If someone told me that within a span of two months, my husband and I would sell the house our family has lived in for 17 years, I would change careers (after 23 years) and leave the job I have had for over eight years- I would have said- YOU ARE CRAZY!
But yes, that is all happening right now. I am pleased and excited to report that I am now working at the Hebrew Home at Riverdale. I am working with the Development team on Annual Giving and Events. For those of you who do not know about the Hebrew Home, it is a remarkable place filled with passionate, bright, dedicated people. It is a non-profit geriatric care organization dedicated to providing a full range of senior care services- from independent living to the most intense level of nursing care.
My job is in fundraising, with marketing, public relations, and writing mixed in. If you are fortunate enough to work for an organization that you are passionate about, you are a lucky person. I am working with a group of hard working, intelligent, compassionate people and I can’t say enough wonderful things about my immediate boss. I feel pretty lucky these days.
In the hopes of bonding with my co-workers and to get a rigorous workout, I entered a 10k run with people from my new work place. What better way to get to know my fellow co-workers and bosses than to run alongside each other? Unfortunately, before I committed to the 10k run, I failed to review the race map which indicated “challenging, steep hills” peppered along the race course. I could have backed out and ran the 5k instead but I already told my new co-worker triathlete friend that I would run the 10k with her. How would that look if I backed out of the 10k? Like a lack of commitment on my part. Not good at all.
The morning of the race, I left my house at 6:30 a.m., armed with mapquest directions as to how to get from point A (the parking area at the nearby high school) to point B (the race start). Even with GPS and mapquest, I am woefully navigationally challenged. So I did what I usually do when I am alone and concerned about finding the right place to be- I glommed onto the first non-threatening race participant that I saw and chatted it up as I followed her to the registration table. Thank you Hillary from Riverdale.
I eventually met up with my new friend Jessica and with seasoned runners David and George. Together we stood at the starting line, waiting with bated breath for the fog horn to signal the start of the race. We all hoped to pace ourselves for the challenging run and were unsure if we would wind up running the course together. However, after only a few minutes of running with David and Jessica, my adrenalin kicked in and I started running too fast. I ran a bit ahead of the others until my labored breathing on the steep hills forced me to slow down. The rolling inclines came at such a steady pace that I wondered if the race course was up hill in both directions.
As I struggled to catch my breath, I willed myself not to walk up the hills. During one particularly steep incline, I almost did not make it up without stopping. I felt like I was going to be sick. Foolishly, I did not eat breakfast or drink anything before the race. SInce I usually run or work out on an empty stomach, I figured that I would be fine. Rookie mistake. It won’t happen again.
Another mistake I made was that I did not program my running app to calculate mileage as I ran. I was constantly asking the water volunteers, other runners and strangers along the race route, “How many miles are left? or “What mile is this?” Obviously this was annoying for everyone involved. Another mistake I made was that I wore brand new running sneakers. I know, I know. Big mistake. But my old running sneakers were literally ripped down the sides. I ran in these new sneakers the day before the race for a flat two and a half mile run. Needless to say, I really felt the sting of the bulbous blister on my instep by mile five. It felt absolutely ripe and ready to burst. If only. Instead, I felt the pain and tenderness for two more days. I actually went to work, to a formal meeting, in stretchy wedges- it was that or Birkenstocks with my business suit.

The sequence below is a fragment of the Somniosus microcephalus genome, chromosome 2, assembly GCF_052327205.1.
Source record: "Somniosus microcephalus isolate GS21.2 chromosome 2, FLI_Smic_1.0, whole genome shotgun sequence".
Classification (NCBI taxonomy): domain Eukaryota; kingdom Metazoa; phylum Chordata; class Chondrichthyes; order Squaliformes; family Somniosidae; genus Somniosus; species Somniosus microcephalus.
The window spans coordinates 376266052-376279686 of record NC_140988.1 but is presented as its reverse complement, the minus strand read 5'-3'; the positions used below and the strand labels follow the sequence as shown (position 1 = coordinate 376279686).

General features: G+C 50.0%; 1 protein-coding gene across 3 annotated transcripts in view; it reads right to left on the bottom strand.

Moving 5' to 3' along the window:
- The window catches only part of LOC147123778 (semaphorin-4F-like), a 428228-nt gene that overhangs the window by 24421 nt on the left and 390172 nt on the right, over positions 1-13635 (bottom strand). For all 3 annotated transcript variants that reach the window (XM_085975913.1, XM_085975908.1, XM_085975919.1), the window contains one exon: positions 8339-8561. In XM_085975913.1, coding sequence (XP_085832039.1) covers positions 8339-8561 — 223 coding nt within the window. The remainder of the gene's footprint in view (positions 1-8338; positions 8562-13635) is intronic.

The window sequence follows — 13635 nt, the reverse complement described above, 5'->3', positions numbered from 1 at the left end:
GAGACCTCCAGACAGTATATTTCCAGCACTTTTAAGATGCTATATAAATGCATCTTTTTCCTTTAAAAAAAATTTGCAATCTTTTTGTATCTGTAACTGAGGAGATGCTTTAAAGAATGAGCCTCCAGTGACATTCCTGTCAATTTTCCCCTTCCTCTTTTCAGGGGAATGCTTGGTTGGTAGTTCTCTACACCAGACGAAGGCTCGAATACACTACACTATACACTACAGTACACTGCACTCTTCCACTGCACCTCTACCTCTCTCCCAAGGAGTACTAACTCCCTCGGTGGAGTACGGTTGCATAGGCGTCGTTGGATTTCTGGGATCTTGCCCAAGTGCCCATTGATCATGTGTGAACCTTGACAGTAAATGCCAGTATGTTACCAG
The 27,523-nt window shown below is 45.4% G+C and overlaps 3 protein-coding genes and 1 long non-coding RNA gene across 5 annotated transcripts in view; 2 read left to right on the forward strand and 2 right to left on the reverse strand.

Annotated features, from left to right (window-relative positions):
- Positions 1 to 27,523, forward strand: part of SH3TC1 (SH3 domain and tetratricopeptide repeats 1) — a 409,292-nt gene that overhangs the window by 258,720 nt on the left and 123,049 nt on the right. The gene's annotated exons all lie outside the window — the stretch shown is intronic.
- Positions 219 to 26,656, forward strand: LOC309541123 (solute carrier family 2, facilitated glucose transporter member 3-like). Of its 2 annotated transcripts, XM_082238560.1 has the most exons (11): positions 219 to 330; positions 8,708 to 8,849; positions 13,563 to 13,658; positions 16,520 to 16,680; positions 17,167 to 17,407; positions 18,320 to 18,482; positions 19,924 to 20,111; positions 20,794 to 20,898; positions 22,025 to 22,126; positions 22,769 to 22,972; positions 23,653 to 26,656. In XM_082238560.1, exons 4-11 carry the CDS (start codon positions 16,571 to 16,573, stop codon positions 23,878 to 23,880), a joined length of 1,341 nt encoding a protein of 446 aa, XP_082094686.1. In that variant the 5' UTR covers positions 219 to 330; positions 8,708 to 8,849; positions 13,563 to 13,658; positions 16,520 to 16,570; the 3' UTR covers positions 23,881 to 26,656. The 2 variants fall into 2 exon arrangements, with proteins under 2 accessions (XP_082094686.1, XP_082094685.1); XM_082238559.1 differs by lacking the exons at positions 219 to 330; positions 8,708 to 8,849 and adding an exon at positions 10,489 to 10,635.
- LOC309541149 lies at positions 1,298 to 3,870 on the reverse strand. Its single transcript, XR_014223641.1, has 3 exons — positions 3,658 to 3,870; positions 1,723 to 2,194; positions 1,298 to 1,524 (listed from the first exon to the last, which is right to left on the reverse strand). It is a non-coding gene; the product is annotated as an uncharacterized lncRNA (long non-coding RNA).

Shout out to Sharon, the 35 year-old mother of three, former Riverdale resident, now New York City transplant, who ran with me the last three and a half miles. Sharon put up with my incessant questions; “how many more hills until the finish line?”; “are they very steep hills or just a little steep?”; “slow rising steep or holy crap, my neck hurts to look up steep?” Yes, I was THAT runner. By the end of the race, Sharon actually thanked me for talking to her and helping to take her mind off the incredibly difficult hills. I’m just sorry I didn’t get to run more with Jessica since her promise to sing while she ran would probably have helped me to forget my bulging blister and the lack of oxygen in my lungs.
But what really weighed on my mind was the realization that in a few short months, as I run six miles towards the finish line, I will have already swam one mile in the Hudson River and biked 40 miles through Central Park. At least it will be six flat miles.
I am a fast learner. The morning of the New York City Triathlon in August, I will have eaten a healthy breakfast and drank the appropriate amount of fluids, I will be wearing my shiny, new triathlon watch to track my mileage- a birthday present from my husband, which by August I will definitely know how to use- and I will remember to NOT wear new running sneakers.
In the next few months, I look forward to training with Jessica and her triathlete friends as I prepare to ride with The Bicycle Planet cycling group. Shout out to David- see you in August. And if we are running alongside each other- I will shamelessly attempt to engage you in nervous banter. Please humor me.